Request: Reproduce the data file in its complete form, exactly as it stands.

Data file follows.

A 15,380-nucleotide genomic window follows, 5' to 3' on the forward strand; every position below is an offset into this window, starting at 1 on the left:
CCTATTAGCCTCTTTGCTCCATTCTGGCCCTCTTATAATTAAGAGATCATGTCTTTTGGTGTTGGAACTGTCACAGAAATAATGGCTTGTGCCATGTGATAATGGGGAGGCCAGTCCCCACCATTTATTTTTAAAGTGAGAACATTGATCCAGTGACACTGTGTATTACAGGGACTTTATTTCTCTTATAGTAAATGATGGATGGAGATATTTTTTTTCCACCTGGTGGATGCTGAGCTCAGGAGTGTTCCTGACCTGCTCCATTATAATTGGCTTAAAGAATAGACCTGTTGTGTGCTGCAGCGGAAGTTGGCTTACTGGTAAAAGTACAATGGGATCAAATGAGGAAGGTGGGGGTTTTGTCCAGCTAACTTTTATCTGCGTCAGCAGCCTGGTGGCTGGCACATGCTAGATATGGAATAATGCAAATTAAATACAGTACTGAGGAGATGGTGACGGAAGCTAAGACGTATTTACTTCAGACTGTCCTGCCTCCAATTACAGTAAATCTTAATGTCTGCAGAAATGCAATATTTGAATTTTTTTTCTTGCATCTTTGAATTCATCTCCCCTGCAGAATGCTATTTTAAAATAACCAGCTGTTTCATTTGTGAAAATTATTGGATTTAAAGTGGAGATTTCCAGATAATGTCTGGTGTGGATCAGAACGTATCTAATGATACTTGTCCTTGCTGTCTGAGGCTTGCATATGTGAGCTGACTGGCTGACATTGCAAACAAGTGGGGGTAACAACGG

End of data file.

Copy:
A 15,380-nucleotide genomic window follows, 5' to 3' on the forward strand; every position below is an offset into this window, starting at 1 on the left:
CCTATTAGCCTCTTTGCTCCATTCTGGCCCTCTTATAATTAAGAGATCATGTCTTTTGGTGTTGGAACTGTCACAGAAATAATGGCTTGTGCCATGTGATAATGGGGAGGCCAGTCCCCACCATTTATTTTTAAAGTGAGAACATTGATCCAGTGACACTGTGTATTACAGGGACTTTATTTCTCTTATAGTAAATGATGGATGGAGATATTTTTTTTCCACCTGGTGGATGCTGAGCTCAGGAGTGTTCCTGACCTGCTCCATTATAATTGGCTTAAAGAATAGACCTGTTGTGTGCTGCAGCGGAAGTTGGCTTACTGGTAAAAGTACAATGGGATCAAATGAGGAAGGTGGGGGTTTTGTCCAGCTAACTTTTATCTGCGTCAGCAGCCTGGTGGCTGGCACATGCTAGATATGGAATAATGCAAATTAAATACAGTACTGAGGAGATGGTGACGGAAGCTAAGACGTATTTACTTCAGACTGTCCTGCCTCCAATTACAGTAAATCTTAATGTCTGCAGAAATGCAATATTTGAATTTTTTTTCTTGCATCTTTGAATTCATCTCCCCTGCAGAATGCTATTTTAAAATAACCAGCTGTTTCATTTGTGAAAATTATTGGATTTAAAGTGGAGATTTCCAGATAATGTCTGGTGTGGATCAGAACGTATCTAATGATACTTGTCCTTGCTGTCTGAGGCTTGCATATGTGAGCTGACTGGCTGACATTGCAAACAAGTGGGGGTAACAACGG